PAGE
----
• Romantic nineties movie songs with tablas, flutes, and echoing (and shrill) female vocals.
  • Dance songs with synth and tabla, and very repetitive lyrics.

Bolly 92.3 is a commercial station, and the breaks between every few songs featured advertisements for law firms, realty agencies, and other businesses owned by Indian-Americans in the Bay Area. (Later, my sister-in-law also heard an ad for a stove hood designed to handle the high levels of frying demanded by Indian cuisine.)

For all the diversity of Indian culture, Bollywood is an overpowering, omnipresent cultural monolith, and Bollywood music is part of the background noise of the Indian environment. Spend any time in India, and you will find the same songs following you wherever you go: booming across the neighborhood from marriage gardens, thumping from taxi and bus radios, or playing tinnily from mobile phones at tea stalls or in train coaches. Some megahit songs have a limited shelf life, and are played over and over and over again before disappearing. (There was a time last year when I thought my head would explode if I ever heard this song or this song again.) Other songs are evergreens, enjoying decades of popularity (like this one and this one).

From all the exposure I’ve had to Bollywood music (willing and otherwise), I was surprised not to recognize any of the songs I heard on Bolly 92.3. If I listened long enough, I’d surely hear something I knew. But just my short experience illustrates an important truth: diaspora communities are never the same as the parent culture. Not only do the Indian-Americans of the Bay Area have to adapt to American culture by driving minivans and living in tract housing, they also have a different relationship with Indian culture, for the simple reason that they are not in India.

When it comes to relating to their traditional cultures, members of a diaspora are sometimes more conservative. As the parent culture changes, emigrants try to freeze their culture in the same state that it was in when they left. This is why (as I am told) Gujaratis in Gujarat are content to use costume jewelry at their weddings, but Gujaratis in East Africa would never dream of using anything but gold.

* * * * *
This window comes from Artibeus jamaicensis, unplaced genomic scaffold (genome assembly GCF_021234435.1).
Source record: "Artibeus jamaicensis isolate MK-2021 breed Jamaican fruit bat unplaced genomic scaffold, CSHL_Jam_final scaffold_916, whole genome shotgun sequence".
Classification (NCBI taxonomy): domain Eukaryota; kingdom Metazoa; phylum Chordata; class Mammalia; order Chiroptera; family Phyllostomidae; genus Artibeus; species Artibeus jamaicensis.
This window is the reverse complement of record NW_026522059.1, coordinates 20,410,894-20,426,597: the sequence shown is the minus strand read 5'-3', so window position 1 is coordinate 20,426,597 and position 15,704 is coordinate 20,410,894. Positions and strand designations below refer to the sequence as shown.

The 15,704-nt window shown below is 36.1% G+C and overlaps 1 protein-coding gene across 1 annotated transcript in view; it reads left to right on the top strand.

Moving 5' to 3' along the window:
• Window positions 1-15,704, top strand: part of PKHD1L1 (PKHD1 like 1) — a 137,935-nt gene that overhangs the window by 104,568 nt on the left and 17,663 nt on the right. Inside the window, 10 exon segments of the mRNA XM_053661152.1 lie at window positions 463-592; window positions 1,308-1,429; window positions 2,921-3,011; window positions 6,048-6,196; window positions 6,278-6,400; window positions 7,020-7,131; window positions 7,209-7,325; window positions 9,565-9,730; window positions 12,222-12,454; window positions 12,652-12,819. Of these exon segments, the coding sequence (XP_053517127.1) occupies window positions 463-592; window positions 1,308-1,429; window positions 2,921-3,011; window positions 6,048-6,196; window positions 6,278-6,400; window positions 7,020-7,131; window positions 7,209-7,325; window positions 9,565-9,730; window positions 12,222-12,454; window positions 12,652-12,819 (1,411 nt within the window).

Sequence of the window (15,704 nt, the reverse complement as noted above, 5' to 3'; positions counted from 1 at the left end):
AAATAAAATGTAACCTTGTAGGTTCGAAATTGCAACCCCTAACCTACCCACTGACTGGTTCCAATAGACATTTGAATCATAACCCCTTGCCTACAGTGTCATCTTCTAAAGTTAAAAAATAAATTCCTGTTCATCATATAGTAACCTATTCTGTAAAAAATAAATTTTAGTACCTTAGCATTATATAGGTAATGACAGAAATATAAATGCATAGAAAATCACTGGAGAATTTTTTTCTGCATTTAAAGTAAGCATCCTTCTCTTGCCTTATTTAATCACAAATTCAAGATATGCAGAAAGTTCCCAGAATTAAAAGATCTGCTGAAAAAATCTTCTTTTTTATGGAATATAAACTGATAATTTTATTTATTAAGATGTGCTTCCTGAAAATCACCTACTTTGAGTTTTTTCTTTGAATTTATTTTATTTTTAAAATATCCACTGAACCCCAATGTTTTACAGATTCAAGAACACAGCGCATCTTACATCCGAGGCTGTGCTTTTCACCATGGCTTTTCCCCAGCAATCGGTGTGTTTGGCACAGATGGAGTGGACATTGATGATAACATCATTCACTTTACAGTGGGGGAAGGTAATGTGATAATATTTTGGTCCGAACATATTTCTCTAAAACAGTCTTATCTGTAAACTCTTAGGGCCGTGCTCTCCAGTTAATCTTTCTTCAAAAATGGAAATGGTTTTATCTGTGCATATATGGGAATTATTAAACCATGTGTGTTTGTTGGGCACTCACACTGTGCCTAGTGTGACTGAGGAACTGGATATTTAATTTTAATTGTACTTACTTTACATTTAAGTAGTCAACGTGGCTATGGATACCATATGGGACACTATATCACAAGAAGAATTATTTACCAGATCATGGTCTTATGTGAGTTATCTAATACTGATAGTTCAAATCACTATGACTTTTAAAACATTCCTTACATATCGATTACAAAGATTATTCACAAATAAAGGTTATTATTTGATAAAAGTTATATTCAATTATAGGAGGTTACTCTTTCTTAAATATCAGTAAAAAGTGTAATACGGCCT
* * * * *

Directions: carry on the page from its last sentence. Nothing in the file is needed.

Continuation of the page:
There may be some of this cultural conservatism among Indian-Americans of the Bay Area, and this may in part explain why I didn’t recognize any of the songs on Bolly 92.3. But diasporic communities need not stay frozen in the past, either. They can continue to develop their traditional cultures on their own lines, parallel to but separate from the parent culture. This is happening for Indians in North America; in Toronto, at least, there is a big Punjabi hip-hop industry. Toronto music has even made its way back to India, and not just Punjab. I once spent more than an hour watching surreal music videos from Toronto in a restaurant in Assam, of all places.

Stonewall Jackson statue, Richmond.

The Strange Case of the Bronze Confederates

Two weeks ago, workers in New Orleans dismantled a monument that had originally been erected in 1891 to celebrate the fight of white supremacist vigilantes against the city’s police forces during Reconstruction (1865-77). The workers were acting on a December 2015 city council resolution that this monument be removed, along with statues of Robert E. Lee, P.G.T. Beauregard, and Jefferson Davis. Although the city council was overwhelmingly in favor of removing the monuments—the vote was six to one—a minority of the city’s population was strongly opposed to removal. To protect themselves against violent reprisal, the workers removing the monument wore bulletproof vests, helmets, and masks.

Like New Orleans, most major southern cities have monuments to the failed Confederate States of America and its defeated leaders. Although they represent the Civil War (1861-65), these monuments belong to a later period, as they were built after the war’s end and reflect the concerns of the time when they were built.